Should I Get a Chemo Port?

On today’s episode, we dive into the topic of chemotherapy ports. We discuss what they are, how they work, and why and when they’re used and not used in cancer treatment. Exploring the benefits and potential risks associated with ports and the issues surrounding when they should be removed after treatment, it’s an informative and insightful conversation that sheds light on this often inquired-about important aspect of cancer care.

Dr. Burnette explains the different types of ports, their placement, and the reasons why they are often preferred over other infusion devices. He also addresses common misconceptions about ports and shares his perspective on when and why they should be removed after treatment. Dr. Burnette’s expertise and compassionate approach to patient care make him a trusted authority on the topic of chemotherapy ports.

A native of Upper Michigan, Dr. Burnette completed his internship, residency, and fellowship at the Mayo Clinic after graduating at the top of his class from Michigan State. Most recently, he served as Instructor of Medicine at Mayo. He is well-published and lectures internationally on cancer-related topics. Dr. Burnette treats all cancer types and is excited to serve the people of Green Bay and the surrounding areas.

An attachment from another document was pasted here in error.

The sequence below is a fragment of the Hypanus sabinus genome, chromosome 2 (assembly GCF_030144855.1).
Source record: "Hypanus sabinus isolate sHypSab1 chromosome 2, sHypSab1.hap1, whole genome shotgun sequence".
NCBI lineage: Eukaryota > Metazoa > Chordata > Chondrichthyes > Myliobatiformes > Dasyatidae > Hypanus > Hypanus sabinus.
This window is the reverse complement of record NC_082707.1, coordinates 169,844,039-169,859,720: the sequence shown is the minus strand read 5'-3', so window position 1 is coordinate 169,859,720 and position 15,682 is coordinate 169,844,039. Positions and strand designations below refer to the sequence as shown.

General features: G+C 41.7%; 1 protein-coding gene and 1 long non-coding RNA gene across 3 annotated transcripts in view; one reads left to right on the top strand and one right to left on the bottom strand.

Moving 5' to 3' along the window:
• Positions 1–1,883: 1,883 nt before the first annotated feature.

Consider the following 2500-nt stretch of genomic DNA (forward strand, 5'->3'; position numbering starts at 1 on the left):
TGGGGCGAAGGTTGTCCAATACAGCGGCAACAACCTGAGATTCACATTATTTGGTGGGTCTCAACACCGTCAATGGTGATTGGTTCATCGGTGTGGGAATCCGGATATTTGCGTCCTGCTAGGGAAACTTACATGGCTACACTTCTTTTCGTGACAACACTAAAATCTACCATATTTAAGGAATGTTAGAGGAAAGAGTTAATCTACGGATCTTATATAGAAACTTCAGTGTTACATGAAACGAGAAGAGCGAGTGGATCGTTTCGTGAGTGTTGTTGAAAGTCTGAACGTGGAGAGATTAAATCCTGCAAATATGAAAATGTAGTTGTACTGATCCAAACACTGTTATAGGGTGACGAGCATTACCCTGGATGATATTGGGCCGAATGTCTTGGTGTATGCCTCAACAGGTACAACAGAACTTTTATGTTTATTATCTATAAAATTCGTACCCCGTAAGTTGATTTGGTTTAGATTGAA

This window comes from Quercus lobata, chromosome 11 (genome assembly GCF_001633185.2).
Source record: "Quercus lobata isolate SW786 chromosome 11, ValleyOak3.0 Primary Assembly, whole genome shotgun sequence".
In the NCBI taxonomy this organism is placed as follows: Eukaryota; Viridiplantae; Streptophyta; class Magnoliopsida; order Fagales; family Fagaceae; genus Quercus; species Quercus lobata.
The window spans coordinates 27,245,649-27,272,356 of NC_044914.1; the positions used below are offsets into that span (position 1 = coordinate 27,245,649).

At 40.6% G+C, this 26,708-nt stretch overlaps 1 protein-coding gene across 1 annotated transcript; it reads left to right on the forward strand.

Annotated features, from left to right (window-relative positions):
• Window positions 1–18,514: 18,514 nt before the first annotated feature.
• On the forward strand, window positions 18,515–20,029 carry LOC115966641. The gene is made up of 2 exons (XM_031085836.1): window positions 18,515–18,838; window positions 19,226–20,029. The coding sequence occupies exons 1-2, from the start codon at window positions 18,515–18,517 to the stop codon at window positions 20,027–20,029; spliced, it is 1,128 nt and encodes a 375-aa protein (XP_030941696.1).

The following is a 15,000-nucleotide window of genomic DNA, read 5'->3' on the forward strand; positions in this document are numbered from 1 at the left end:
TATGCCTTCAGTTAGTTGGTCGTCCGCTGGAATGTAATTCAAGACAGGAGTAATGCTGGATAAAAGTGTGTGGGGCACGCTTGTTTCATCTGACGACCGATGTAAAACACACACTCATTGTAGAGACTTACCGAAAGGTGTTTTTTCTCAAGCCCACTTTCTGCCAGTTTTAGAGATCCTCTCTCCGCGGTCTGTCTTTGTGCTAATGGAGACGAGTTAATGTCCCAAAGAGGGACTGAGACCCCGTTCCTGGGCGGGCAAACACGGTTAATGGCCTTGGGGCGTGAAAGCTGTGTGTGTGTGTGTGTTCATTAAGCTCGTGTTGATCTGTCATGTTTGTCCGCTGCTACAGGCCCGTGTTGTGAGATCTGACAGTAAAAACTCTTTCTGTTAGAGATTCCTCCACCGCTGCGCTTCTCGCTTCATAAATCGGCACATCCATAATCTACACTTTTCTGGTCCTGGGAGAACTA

Born in Little Rock, Arkansas, Dr. Winkler attended Hendrix College in Conway, where he received his B.A. in biology. He attended medical school at the University of Arkansas College of Medicine and completed his internship and residency. He completed his oncology fellowship at the Mayo Clinic in Rochester, Minnesota. He is board-certified in internal medicine, medical oncology, hematology, hospice, and palliative medicine.


“Oftentimes when you bring up a port, the picture a patient or the family member has in their mind is somebody having a dialysis catheter, a long IV hanging out of the arm, and it’s different than that.” ~ Dr. Brian Burnette


Today on Cancer Covered:

  • A chemotherapy port is a device inserted under the skin that connects to a large blood vessel in the body, providing secure IV access for medication infusion.
  • Ports are different from other devices like PICC lines or Hickman lines.
  • While ports are commonly placed in the chest, they can also be placed on other body parts by surgeons or radiologists.
  • Ports must be flushed regularly to maintain their function, usually every four to six weeks.
  • Ports provide a more pleasant experience for patients with difficulty getting IVs in their arms, as they offer secure and easily accessible IV access.
  • Some chemotherapy drugs can be harsh and irritating to the inside of veins, making ports a better option for infusion as they can handle more challenging conditions.
  • Ports are not necessary for all patients receiving medications, but they are particularly useful for treatments that require secure IV access or protracted infusions.
  • The decision to keep a port in after completing cancer treatment is a personal one, but it is important to consider the psychological burden and potential risks associated with leaving it.

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